In the most general case, if you want to sample a continuous-time signal without loss of information, the minimum sampling rate is independent of any choice basis functions. The faster the signal changes with respect to the independent variable (which doesn't need to be time), the faster you have to sample. And if the signal is not band-limited or if it can't be parameterized in some other way, sampling will be lossy.
Note, however, that the (Nyquist-Shannon) sampling theorem is only a sufficient criterion for sampling a continuous-time signal without loss of information. In general you have to choose the sampling frequency greater than twice the highest frequency component in the signal. However, under certain conditions you can get away with sampling at a lower rate.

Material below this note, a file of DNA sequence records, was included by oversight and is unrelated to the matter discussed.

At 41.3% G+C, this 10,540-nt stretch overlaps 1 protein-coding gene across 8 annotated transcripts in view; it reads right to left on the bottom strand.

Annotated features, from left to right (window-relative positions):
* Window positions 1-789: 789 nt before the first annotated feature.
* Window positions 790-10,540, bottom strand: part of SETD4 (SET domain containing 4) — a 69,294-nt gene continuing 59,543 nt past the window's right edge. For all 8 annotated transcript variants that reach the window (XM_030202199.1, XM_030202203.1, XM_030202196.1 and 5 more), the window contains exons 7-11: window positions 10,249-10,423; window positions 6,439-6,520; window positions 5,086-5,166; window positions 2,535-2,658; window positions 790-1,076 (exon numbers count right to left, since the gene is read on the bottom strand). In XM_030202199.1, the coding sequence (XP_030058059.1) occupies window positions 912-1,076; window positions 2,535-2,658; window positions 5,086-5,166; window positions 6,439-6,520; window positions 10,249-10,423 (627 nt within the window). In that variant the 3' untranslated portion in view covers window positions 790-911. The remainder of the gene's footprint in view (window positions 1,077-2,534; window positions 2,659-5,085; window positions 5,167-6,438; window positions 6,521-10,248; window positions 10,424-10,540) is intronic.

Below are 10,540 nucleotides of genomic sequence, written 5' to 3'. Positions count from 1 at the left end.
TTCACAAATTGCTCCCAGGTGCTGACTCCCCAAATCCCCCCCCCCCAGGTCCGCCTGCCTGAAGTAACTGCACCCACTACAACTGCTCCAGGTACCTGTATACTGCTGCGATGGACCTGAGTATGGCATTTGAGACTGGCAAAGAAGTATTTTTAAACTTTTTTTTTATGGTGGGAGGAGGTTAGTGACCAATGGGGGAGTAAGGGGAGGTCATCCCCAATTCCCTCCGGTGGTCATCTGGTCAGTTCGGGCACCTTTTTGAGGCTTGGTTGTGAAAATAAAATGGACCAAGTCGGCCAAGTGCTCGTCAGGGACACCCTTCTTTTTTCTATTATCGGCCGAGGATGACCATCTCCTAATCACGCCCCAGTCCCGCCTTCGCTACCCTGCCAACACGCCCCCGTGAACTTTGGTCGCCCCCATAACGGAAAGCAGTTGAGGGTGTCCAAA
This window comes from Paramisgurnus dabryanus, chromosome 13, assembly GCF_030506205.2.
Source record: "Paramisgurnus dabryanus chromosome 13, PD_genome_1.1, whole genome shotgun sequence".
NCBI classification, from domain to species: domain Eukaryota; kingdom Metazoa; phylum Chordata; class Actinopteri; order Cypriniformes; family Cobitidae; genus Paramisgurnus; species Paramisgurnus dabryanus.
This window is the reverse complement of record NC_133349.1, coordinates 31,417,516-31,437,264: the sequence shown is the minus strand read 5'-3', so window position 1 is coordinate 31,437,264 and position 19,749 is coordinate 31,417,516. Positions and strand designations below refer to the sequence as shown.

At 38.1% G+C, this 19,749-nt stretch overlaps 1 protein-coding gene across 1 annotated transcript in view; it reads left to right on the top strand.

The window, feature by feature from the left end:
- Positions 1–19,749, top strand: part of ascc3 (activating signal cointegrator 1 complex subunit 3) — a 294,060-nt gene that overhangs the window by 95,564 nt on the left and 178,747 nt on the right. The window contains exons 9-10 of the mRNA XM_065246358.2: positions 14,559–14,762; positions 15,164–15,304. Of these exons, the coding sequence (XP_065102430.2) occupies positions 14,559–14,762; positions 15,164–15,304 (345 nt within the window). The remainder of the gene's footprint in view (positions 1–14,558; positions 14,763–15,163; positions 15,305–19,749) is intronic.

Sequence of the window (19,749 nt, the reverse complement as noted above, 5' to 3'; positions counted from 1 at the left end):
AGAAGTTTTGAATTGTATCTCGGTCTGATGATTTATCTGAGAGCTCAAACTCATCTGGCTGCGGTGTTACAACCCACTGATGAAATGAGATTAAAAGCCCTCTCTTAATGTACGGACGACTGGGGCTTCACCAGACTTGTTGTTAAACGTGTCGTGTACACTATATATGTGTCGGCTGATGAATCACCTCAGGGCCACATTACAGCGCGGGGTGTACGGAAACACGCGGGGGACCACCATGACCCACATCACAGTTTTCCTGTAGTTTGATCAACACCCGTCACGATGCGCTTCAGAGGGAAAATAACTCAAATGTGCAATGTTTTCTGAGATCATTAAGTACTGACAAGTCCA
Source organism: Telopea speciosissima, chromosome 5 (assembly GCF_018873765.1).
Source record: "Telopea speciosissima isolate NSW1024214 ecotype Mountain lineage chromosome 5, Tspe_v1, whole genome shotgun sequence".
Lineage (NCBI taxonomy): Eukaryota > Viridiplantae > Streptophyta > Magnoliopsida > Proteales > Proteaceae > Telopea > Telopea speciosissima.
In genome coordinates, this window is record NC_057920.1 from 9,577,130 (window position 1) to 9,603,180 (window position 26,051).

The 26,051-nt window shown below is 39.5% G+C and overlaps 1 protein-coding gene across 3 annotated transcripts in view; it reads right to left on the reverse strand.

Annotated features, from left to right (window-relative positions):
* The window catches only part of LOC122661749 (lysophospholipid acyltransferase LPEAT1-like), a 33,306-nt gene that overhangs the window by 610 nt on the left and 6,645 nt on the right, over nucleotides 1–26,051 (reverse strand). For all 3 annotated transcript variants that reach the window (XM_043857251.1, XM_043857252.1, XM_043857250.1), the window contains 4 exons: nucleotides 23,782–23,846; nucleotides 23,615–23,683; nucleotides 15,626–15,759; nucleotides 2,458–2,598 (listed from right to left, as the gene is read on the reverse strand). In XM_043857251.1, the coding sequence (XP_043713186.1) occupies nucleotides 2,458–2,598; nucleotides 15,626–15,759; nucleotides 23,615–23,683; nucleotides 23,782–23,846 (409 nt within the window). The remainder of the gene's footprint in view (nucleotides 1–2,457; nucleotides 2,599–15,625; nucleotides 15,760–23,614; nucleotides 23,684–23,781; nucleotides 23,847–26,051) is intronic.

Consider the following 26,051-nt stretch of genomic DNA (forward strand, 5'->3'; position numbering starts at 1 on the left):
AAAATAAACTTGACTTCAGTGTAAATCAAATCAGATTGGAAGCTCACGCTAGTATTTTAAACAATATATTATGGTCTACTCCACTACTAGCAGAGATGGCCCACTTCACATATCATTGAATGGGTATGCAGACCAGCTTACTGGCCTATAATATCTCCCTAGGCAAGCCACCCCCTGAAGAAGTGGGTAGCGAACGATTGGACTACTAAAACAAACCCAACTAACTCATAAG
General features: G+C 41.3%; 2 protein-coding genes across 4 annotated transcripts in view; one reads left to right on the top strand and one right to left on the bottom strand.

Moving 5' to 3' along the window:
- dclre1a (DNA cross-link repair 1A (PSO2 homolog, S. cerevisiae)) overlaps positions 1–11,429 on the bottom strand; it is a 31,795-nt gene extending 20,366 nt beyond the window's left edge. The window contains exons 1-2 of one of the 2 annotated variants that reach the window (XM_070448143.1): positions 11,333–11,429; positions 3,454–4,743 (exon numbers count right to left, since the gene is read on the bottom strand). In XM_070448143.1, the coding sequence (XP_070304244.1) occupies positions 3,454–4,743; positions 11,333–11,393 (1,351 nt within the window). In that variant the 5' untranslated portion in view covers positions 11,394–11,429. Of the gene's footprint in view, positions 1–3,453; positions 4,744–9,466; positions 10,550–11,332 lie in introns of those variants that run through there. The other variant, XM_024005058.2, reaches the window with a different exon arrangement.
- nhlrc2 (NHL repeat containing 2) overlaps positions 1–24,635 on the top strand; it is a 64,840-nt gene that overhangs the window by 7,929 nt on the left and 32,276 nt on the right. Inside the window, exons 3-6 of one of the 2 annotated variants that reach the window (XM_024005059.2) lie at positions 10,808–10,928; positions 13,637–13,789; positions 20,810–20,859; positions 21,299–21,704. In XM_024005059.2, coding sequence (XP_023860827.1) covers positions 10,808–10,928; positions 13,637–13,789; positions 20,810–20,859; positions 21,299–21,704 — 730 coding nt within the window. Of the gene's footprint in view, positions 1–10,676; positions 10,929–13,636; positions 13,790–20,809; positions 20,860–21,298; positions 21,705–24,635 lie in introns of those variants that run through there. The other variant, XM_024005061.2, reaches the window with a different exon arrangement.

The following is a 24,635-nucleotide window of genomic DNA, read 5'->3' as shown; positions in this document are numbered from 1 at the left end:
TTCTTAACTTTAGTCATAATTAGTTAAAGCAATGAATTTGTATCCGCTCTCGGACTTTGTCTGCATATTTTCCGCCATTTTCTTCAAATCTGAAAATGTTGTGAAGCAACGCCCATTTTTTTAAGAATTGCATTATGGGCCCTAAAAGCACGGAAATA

One example are bandpass signals, which can often be sampled at rates much lower than their highest frequency, especially if their bandwidth is small compared to their center frequency. But note that it is generally not sufficient to sample at a rate equal to twice the signal's bandwidth. See this answer for more details on bandpass sampling.
Another special case are sparse signals. The sparsity can be exploited to represent these signals with fewer samples than required by the sampling theorem. The corresponding technique is called compressed sensing.
In general, if a given signal has a "finite rate of innovation (FRI)" (such signals are called "FRI-signals"), they can be sampled at or above their rate of innovation. This subject treated in this important paper.
I also recommend reading this overview paper: Sampling - 50 Years After Shannon.